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Thyroid Disease is Finally Confirmed

Posted Dec 17 2013 4:48pm
It has taken me a long time to reach this point. I don't really know how I feel about it all . . . just yet.

The additional tests that the first nurse practitioner ran came back quite abnormal. But I didn't hear from her until I chased her down a couple of weeks later. She was very confused and was trying to figure it out on her own.

In the meantime, everything in my body was racing. My metabolism was high, but the body was in starvation mode, so I don't understand her personal need to figure it all out. Since Cigna's insurance chart said our local Endocrinology clinic was not set up to take Cigna patients until January, I just wanted her to run the blood work for me, so I could decide if it was worth it to pay for the doctor visit myself, or if I should wait until our new insurance became effective in January. Hubby's company is dumping Cigna for a local health insurance company instead.
When I didn't hear back, I called the clinic and asked for a copy of my results, so I could set up an appointment with a Specialist myself. Surprisingly, the nurse practitioner finally called me back that very day and talked to me for about an hour.

First Test Results


My Hashimoto's Disease antibodies were only 1.3, which meant I didn't have Hashimoto's Disease. I thought it odd that it was the only antibody test she ran, especially since my labs were pointing to hyperthyroidism, but that's just the way it goes sometimes. Most doctors don't really know very much about thyroid disease, which is why I wanted to go to a Specialist instead of a nurse practitioner.
My Free T3 was high. It was above lab range. I think it was something like 5.6 with the top of the range being 4.2 or so. Coupled with the TSH at less than .10, that meant some type of hyperthyroidism. But the nurse wasn't focused on me being hyper. The only questions she asked me before the tests were about hypothyroid symptoms.
Since I've struggled with being cold, extremely exhausted, insomnia, dry skin, and tons of hair loss for years now that's what I knew signaled thyroid issues. Plus, hypothyroid is not unheard of with a low-carb diet because it can interfere with T4 to T3 conversion in some people. The truth was, I didn't know what hyperthyroid symptoms even were.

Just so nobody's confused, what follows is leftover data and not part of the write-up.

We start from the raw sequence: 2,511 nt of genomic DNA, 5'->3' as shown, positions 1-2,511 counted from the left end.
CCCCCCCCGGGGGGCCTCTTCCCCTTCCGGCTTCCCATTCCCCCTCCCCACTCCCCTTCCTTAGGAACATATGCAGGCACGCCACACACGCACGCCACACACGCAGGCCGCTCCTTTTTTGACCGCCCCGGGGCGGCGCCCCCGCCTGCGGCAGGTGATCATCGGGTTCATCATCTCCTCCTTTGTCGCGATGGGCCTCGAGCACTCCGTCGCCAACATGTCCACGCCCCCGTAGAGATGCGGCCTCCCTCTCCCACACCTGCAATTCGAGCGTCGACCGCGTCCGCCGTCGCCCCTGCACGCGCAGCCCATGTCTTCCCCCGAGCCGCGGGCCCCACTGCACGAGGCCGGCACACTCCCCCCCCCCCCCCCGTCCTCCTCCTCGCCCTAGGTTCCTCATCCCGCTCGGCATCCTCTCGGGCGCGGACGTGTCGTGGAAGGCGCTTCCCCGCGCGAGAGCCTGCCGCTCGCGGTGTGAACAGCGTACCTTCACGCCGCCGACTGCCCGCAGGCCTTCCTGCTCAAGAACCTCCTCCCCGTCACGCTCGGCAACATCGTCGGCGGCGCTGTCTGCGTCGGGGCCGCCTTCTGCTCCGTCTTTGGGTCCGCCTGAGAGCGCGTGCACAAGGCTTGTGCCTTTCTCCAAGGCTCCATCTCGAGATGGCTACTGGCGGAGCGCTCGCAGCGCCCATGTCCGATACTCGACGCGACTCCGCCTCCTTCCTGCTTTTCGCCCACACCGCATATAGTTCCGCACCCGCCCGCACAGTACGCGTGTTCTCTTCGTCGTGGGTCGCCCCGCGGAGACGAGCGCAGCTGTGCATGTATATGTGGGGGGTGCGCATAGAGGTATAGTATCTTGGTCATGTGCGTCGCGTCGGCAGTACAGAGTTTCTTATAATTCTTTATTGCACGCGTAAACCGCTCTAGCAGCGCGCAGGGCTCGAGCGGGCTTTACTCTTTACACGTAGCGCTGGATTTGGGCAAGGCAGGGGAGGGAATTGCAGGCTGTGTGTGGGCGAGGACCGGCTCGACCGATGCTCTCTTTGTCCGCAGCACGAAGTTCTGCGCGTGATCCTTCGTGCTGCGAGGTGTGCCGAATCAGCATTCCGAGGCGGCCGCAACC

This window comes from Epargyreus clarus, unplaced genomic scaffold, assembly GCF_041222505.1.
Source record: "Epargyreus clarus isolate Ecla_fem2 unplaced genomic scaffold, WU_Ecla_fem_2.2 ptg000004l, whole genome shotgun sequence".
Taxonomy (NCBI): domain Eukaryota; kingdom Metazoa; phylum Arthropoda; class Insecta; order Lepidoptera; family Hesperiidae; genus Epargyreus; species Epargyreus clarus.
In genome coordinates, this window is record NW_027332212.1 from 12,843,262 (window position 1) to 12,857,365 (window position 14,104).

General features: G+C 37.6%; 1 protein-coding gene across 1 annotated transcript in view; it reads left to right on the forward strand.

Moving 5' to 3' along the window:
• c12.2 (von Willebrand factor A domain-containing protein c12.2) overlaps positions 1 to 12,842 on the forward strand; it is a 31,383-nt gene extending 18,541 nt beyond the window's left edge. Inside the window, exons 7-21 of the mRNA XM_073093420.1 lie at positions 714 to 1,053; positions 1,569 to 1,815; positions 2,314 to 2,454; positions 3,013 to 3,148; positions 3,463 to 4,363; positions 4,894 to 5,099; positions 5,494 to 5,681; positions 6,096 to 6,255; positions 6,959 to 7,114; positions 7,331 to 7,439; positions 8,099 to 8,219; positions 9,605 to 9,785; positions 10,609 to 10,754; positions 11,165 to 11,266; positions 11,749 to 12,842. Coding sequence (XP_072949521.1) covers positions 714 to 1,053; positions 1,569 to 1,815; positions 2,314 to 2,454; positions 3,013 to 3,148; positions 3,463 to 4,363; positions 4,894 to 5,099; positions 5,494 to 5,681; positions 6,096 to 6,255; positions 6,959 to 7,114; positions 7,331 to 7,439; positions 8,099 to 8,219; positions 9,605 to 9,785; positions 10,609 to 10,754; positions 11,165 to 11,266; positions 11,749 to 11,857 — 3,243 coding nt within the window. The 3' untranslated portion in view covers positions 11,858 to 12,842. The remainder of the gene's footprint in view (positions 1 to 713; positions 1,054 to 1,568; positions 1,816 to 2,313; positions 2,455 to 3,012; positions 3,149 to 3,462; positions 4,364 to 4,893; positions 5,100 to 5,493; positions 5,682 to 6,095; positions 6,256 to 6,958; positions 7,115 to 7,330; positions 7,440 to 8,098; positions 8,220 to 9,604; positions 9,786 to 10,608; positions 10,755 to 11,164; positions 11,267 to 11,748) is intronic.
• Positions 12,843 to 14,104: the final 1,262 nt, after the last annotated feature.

Pituitary hormones did show some irregularities, but those could be attributed to menopause. What disturbed her the most was my hypothyroid symptoms coupled with the hyperthyroid labs. If she'd only told me what hyperthyroid symptoms were, I could have saved both of us a lot of time.
The only symptoms I recognized was a problem with having an adrenaline rush in the mornings and afternoons, and sometimes at night, but I'd been doing that for a very long time. I had always thought it was just my wonky blood sugar. But apparently, it wasn't.

My Visit to an Endocrinologist


I was feeling so badly, that I was willing to pay for the visit to a Specialist myself, but upon calling up the Endocrinology clinic in our area, they informed me that they take both Cigna and the new insurance we are moving to in January. That was extremely helpful, because I really needed to see someone soon.
My visit to an Endocrinologist appeared to go quite smoothly. I had no clue that she was not a doctor. She appeared to be well informed about hyperthyroidism and Grave's Disease. I handed her a list of all of my symptoms (I'd looked up hyperthyroidism online) and a history of my endocrine problems over the years, which she actually took the time to read.
She asked me additional questions, and she physically checked my thyroid to see if it was enlarged. She said she could feel something, so she wanted to do a thyroid scan (sonogram), as well as have my blood work done over again. I wasn't surprised at the additional blood work, since my previous tests were broken up: TSH and Free T4 on one day, and Free T3 two weeks later. Plus, I hadn't been tested for Grave's Disease yet.